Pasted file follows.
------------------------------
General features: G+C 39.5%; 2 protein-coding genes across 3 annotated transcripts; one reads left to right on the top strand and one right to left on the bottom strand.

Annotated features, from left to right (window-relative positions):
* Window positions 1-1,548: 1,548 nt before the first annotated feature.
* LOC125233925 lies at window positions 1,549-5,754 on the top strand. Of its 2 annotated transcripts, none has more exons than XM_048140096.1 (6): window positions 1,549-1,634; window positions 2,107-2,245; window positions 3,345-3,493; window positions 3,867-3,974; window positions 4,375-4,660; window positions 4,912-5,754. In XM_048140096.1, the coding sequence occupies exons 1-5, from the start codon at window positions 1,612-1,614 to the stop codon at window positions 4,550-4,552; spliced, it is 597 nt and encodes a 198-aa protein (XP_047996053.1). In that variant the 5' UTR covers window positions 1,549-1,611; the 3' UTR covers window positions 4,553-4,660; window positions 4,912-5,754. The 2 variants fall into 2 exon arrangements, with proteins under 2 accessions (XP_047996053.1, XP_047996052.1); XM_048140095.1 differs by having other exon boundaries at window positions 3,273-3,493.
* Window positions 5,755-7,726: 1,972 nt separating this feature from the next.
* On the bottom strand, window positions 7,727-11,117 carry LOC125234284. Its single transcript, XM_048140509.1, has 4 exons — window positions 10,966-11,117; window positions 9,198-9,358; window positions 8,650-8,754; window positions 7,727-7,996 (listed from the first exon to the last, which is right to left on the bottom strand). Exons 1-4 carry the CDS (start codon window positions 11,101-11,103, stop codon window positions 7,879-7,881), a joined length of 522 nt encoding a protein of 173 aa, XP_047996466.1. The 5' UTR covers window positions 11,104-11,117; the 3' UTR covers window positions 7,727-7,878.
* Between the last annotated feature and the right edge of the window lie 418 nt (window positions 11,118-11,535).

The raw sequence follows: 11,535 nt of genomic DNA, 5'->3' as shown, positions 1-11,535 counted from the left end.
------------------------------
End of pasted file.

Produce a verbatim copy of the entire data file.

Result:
General features: G+C 39.5%; 2 protein-coding genes across 3 annotated transcripts; one reads left to right on the top strand and one right to left on the bottom strand.

Annotated features, from left to right (window-relative positions):
* Window positions 1-1,548: 1,548 nt before the first annotated feature.
* LOC125233925 lies at window positions 1,549-5,754 on the top strand. Of its 2 annotated transcripts, none has more exons than XM_048140096.1 (6): window positions 1,549-1,634; window positions 2,107-2,245; window positions 3,345-3,493; window positions 3,867-3,974; window positions 4,375-4,660; window positions 4,912-5,754. In XM_048140096.1, the coding sequence occupies exons 1-5, from the start codon at window positions 1,612-1,614 to the stop codon at window positions 4,550-4,552; spliced, it is 597 nt and encodes a 198-aa protein (XP_047996053.1). In that variant the 5' UTR covers window positions 1,549-1,611; the 3' UTR covers window positions 4,553-4,660; window positions 4,912-5,754. The 2 variants fall into 2 exon arrangements, with proteins under 2 accessions (XP_047996053.1, XP_047996052.1); XM_048140095.1 differs by having other exon boundaries at window positions 3,273-3,493.
* Window positions 5,755-7,726: 1,972 nt separating this feature from the next.
* On the bottom strand, window positions 7,727-11,117 carry LOC125234284. Its single transcript, XM_048140509.1, has 4 exons — window positions 10,966-11,117; window positions 9,198-9,358; window positions 8,650-8,754; window positions 7,727-7,996 (listed from the first exon to the last, which is right to left on the bottom strand). Exons 1-4 carry the CDS (start codon window positions 11,101-11,103, stop codon window positions 7,879-7,881), a joined length of 522 nt encoding a protein of 173 aa, XP_047996466.1. The 5' UTR covers window positions 11,104-11,117; the 3' UTR covers window positions 7,727-7,878.
* Between the last annotated feature and the right edge of the window lie 418 nt (window positions 11,118-11,535).

The raw sequence follows: 11,535 nt of genomic DNA, 5'->3' as shown, positions 1-11,535 counted from the left end.